Monday, September 18, 2006

Acts 15:36-16:5

Close companions, brothers in Jesus, Paul and Barnabas traveled and worked together in the Mediterranean region for some time. Barnabas became an early follower of Jesus in Jerusalem (Acts 4). He was instrumental in convincing the disciples of the authenticity of Paul’s conversion to following Jesus (Acts 9). Together Paul and Barnabas, through their preaching and teaching, played vital, formative roles in the establishment and development of a number of churches in the region.

In this context of life and work deeply shared by these devoted followers of Jesus, the disagreement in today’s passage pains all the more as we read and imagine how strong it must have been. Paul and Barnabas determined to revisit churches where they had formerly preached and taught. They aimed to encourage and strengthen the believers. Barnabas desired John Mark to accompany them as he had done previously. Paul decidedly did not want John Mark with them, as he had deserted them at a point in their earlier mission. It’s difficult to discern God’s presence in this conflict!

Yet one of the great, profound truths we take from Acts, from all of the Bible, is that God writes our world and our lives as a narrative over time and space. Today’s text describes but a moment in God’s saving authorship in the lives of Paul, Barnabas, and John Mark. In the longer storyline of God’s overarching narrative in their lives, Paul wrote of Barnabas in positive terms (1 Cor. 9 and Gal. 2). And when Paul faced his last imprisonment and death in Rome, he strongly desired John Mark to come and help him (2 Tim. 4). Despite what happened then and there in Antioch, God eventually worked transformation and reconciliation.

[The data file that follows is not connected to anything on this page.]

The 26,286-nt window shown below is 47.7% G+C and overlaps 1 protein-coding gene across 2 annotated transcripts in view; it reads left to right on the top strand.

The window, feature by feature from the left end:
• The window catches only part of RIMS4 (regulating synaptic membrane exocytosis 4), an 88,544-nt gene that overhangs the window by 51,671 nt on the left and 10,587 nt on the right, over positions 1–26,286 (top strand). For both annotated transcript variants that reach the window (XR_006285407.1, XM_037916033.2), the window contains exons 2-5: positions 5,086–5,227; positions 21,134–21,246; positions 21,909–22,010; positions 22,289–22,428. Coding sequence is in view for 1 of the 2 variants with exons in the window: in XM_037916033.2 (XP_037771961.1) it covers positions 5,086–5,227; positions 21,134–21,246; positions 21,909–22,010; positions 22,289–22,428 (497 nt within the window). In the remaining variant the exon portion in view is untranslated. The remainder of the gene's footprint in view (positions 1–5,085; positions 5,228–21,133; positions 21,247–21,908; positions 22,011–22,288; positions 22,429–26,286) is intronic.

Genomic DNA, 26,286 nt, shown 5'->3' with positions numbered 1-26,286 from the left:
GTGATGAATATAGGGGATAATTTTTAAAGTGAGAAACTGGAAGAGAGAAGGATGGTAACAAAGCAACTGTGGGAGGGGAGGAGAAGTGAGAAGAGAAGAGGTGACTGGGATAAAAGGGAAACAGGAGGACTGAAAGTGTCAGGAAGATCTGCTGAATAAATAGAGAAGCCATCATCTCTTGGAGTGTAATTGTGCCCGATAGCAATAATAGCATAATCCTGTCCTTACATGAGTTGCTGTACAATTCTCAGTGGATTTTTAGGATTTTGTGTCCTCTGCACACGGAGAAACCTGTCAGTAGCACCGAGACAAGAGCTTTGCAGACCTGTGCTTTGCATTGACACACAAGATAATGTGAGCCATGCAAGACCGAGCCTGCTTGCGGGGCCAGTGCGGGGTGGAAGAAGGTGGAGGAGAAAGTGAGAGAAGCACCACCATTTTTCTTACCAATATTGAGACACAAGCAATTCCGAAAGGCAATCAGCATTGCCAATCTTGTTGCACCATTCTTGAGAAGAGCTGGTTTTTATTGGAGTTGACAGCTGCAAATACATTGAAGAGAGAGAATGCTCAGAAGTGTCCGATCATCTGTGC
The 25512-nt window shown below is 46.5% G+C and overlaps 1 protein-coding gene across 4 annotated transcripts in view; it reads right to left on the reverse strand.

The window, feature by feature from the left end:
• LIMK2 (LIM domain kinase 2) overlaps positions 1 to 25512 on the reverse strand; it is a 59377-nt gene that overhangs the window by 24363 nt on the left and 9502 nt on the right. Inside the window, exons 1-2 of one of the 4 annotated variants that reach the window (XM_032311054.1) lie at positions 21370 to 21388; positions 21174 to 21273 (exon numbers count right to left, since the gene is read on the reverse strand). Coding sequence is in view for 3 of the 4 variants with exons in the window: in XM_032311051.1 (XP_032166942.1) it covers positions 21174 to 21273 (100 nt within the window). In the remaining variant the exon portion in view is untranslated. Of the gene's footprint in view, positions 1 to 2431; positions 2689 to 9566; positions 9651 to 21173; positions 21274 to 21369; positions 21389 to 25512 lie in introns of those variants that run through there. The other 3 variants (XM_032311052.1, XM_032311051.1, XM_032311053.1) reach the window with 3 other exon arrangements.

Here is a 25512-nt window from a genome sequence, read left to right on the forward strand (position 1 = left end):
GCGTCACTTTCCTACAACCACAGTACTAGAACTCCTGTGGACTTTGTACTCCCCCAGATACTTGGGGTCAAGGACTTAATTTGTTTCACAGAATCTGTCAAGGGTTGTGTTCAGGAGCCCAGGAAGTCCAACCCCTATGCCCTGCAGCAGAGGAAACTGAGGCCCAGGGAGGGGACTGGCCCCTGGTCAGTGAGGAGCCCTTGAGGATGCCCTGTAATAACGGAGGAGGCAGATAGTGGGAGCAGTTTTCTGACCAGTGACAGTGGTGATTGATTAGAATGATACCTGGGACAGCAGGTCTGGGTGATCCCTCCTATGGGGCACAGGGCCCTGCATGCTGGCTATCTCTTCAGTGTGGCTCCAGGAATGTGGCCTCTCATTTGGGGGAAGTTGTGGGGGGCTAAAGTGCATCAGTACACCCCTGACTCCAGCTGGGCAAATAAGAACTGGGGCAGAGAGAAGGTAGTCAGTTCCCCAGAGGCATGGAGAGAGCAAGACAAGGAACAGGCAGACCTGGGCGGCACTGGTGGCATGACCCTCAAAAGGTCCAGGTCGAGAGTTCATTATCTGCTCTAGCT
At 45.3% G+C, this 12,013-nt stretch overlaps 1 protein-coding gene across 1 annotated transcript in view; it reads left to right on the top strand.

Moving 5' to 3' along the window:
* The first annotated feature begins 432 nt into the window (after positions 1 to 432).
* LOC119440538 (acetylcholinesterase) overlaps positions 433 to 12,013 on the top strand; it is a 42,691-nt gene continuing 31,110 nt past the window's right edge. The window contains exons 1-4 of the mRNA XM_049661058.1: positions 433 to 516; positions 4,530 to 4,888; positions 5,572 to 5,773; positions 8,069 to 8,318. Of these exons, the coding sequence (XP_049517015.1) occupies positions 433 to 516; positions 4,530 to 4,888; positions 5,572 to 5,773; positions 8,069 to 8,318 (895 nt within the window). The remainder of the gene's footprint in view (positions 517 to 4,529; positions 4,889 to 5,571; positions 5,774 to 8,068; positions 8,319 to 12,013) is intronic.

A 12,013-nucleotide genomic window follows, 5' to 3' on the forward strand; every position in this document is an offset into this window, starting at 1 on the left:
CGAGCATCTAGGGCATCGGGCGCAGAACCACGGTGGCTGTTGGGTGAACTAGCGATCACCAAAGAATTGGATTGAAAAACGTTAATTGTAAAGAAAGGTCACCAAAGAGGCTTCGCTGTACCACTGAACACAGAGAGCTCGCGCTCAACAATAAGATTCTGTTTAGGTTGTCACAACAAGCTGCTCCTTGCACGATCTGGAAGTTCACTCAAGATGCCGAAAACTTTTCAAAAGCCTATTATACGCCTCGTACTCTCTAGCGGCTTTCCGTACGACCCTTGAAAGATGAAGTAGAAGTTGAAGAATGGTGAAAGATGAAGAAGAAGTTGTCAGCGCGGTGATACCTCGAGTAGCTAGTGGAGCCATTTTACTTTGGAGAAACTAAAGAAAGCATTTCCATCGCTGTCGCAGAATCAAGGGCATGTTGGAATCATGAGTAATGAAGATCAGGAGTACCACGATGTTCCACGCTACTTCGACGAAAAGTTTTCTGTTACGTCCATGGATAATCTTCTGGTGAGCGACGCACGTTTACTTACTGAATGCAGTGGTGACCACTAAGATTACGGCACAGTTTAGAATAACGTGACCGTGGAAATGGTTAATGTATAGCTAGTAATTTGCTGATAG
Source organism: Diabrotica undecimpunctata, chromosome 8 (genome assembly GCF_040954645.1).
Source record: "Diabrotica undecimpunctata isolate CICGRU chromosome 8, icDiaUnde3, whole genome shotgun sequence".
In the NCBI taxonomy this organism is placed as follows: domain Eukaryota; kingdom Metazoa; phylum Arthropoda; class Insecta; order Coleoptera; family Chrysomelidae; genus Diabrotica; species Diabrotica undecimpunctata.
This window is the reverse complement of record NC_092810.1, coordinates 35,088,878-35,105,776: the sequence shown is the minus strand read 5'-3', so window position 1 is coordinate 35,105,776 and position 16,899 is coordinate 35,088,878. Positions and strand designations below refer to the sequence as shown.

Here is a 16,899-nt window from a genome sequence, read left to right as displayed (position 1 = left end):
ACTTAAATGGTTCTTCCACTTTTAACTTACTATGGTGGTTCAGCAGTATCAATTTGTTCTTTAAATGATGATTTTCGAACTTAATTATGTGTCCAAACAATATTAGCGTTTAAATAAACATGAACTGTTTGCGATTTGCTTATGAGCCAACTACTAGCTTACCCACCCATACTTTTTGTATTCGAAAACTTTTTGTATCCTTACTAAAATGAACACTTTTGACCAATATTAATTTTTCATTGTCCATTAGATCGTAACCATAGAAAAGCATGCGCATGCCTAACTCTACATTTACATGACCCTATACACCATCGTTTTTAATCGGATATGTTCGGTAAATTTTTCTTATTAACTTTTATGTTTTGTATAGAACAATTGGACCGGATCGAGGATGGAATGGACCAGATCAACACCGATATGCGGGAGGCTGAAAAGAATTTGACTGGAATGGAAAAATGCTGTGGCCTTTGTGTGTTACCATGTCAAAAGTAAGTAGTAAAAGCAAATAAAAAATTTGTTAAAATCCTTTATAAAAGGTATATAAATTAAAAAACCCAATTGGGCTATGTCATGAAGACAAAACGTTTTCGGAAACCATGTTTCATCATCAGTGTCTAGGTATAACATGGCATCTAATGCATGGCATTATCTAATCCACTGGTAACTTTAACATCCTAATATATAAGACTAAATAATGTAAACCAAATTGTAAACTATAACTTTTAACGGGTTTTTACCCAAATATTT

It is temptingly easy, in the compressing intensity of the here and now, to lose sight of God’s greatness and encompassing care for us and the world. Lord of time and space, God transcends yet moves in them to love us, transform us, and complete us in his most wondrous purposes. We live in time and space, but we must refuse to get stuck at any one point in them. We must not take the short, constricted view. We must trust God in the here and now for his providence over time and space. The witness of Acts and the whole Bible is that, because of who God is, we can. The moment may pain, yet God can redeem.

Gregory Strong

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